Atheist Group Triumphs in Religious Discrimination Case
A Michigan atheist group has announced that, in a case that saw the group sue a country club on religious discrimination grounds, a settlement has been reached, therein appearing to break new ground in protecting the freedom not to hold a religious faith.
“We’re very pleased with the outcome of this case, which we regard as an unqualified vindication of the rights of nonbelievers,” Ronald A. Lindsay, president and CEO of the Center for Inquiry, is quoted as saying. “We are confident it will send a strong message that as much as this country now rejects discrimination based on race, sexual orientation, and religion, so must we reject just as strongly discrimination against those with no religion.”
The case stems from an incident in October 2011.
CFI, an organization describing itself as advocating for science, reason and secular values, had contacted Wyndgate Country Club of Rochester Hills, Michigan, to use its publicly available venue space to hold a 100 seat, $95 per ticket dinner.
However, the club later called to cancel after the club’s owner realized that the guest speaker at the event was to be renowned ethologist, evolutionary biologist and atheist Richard Dawkins.
Dawkins has become a prominent and vocal critic of religion and a promoter of both scientific literacy and skepticism against religious dogma. His best selling books include “The Selfish Gene,” ”The God Delusion,” ”The Greatest Show on Earth,” and his most recent work, “The Magic of Reality: How We Know What’s Really True.” Dawkins regularly features in high-profiled debates with theologians the world over and has been a particular thorn in the side of creationists.
The Wyndgate club’s owner, Larry Winget, had reportedly seen Dawkins on The O’Reilly Factor discussing his atheism and opposition to religion and, according to the suit, had instructed his staff to tell CFI organizers that he did not want to “associate with certain individuals and philosophies.” Winget appeared to believe that, as he owned the club, he was free to do as he wished per his own religious rights.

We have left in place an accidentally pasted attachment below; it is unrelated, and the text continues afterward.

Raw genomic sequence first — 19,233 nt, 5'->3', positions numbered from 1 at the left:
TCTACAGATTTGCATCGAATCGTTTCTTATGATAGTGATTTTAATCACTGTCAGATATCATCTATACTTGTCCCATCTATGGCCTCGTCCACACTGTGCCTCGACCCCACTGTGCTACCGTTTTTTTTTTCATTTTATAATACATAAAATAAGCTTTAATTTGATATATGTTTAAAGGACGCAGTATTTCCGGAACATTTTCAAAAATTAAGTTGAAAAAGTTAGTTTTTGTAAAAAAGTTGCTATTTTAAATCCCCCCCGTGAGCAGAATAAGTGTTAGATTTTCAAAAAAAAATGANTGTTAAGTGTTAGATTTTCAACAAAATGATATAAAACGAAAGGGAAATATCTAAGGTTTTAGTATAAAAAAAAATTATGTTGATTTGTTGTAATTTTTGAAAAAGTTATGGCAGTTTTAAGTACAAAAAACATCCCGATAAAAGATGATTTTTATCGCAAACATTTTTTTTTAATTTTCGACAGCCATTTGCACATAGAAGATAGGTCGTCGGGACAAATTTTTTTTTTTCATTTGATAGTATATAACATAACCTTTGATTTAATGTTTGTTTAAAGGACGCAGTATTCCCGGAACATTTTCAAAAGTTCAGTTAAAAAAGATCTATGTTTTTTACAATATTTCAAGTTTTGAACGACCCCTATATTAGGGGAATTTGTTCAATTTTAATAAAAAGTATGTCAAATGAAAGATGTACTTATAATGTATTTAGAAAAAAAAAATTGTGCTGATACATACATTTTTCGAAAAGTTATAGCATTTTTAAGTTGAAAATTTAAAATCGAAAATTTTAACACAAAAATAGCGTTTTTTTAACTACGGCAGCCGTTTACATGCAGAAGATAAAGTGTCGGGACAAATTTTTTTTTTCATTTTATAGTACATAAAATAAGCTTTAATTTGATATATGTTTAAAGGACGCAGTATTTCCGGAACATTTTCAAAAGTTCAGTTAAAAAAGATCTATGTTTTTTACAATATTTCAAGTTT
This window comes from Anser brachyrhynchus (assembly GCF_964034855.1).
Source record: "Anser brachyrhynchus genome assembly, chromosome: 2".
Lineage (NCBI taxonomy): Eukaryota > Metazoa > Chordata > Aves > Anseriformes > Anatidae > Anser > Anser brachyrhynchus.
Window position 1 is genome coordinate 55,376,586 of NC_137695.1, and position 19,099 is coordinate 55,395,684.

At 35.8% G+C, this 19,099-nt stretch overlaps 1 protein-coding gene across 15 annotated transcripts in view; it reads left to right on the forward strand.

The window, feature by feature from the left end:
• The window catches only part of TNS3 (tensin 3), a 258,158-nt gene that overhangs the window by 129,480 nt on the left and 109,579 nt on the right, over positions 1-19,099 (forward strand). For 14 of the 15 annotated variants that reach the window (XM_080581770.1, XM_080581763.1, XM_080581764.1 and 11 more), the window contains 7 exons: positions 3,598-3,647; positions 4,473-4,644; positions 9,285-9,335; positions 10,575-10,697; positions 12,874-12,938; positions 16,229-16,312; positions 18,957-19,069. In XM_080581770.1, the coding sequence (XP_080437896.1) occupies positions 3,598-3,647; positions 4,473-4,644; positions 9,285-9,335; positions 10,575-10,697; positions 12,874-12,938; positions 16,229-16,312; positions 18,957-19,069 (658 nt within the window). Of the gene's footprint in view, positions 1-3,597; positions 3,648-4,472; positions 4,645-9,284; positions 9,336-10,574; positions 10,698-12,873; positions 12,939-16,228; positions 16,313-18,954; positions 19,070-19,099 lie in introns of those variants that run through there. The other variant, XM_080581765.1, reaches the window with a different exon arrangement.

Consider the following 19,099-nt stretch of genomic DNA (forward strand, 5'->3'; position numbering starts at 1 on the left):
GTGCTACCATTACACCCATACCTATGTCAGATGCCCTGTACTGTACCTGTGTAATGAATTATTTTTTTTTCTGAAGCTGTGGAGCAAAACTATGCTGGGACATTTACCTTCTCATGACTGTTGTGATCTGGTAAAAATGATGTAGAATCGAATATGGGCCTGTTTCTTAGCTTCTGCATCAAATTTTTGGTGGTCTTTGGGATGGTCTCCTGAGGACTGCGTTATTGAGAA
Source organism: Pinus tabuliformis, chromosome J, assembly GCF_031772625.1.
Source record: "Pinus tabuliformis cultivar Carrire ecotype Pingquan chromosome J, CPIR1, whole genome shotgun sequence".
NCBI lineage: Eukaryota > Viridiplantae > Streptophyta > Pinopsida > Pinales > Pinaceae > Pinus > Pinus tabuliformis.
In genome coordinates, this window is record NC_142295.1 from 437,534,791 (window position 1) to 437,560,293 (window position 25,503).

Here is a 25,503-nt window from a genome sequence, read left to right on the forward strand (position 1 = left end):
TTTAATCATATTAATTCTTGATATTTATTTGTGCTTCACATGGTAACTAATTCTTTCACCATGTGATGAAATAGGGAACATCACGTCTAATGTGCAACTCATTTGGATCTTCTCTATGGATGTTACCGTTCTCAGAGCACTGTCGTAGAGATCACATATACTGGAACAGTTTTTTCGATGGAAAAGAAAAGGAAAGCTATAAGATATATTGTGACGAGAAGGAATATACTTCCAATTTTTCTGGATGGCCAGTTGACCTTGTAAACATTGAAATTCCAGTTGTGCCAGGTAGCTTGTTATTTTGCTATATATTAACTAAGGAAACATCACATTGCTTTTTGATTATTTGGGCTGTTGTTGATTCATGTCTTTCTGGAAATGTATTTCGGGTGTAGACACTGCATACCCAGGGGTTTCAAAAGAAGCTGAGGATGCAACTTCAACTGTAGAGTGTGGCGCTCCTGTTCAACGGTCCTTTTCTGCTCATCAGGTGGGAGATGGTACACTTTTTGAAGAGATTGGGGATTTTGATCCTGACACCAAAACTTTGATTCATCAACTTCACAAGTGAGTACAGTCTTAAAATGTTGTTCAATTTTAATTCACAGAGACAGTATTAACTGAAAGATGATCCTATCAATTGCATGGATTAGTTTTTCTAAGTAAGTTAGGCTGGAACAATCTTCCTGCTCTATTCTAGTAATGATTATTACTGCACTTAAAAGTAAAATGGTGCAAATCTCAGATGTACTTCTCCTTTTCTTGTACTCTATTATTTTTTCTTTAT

The CFI, however, disagreed and filed a lawsuit in April 2012 alleging violations of Title II of the federal Civil Rights Act of 1964, which outlaws discrimination based on race, color, religion or national origin in hotels, motels, restaurants, theaters, and all other public accommodations, and the Michigan Civil Rights Act
Now, the Wyndgate has chosen to settle the case and has agreed to pay an undisclosed sum to the CIF. The settlement also calls for Wyndgate staff to undergo “sensitivity training” that will reportedly educate them regarding the rights of atheists and how federal and state law applies in public accommodations like the venue they have made available for public use.
This comes as atheists, agnostics, humanists and the wider non-believing community are increasingly “coming out” against the assumed norm of religious belief, with groups arising in the military and a more cognizable presence forming in schools and on university campuses.
This of course may be seen as somewhat of a push back against the rising religious fervor in some states where lawmakers appear to be going to great lengths to give religious privilege greater weight in legislation, as evidenced by Michigan’s own previously proposed religious exemptions in bullying to Tennessee’s revived legislation that seeks to exempt religious groups in universities from having to follow standard operating practices and nondiscrimination provisions.
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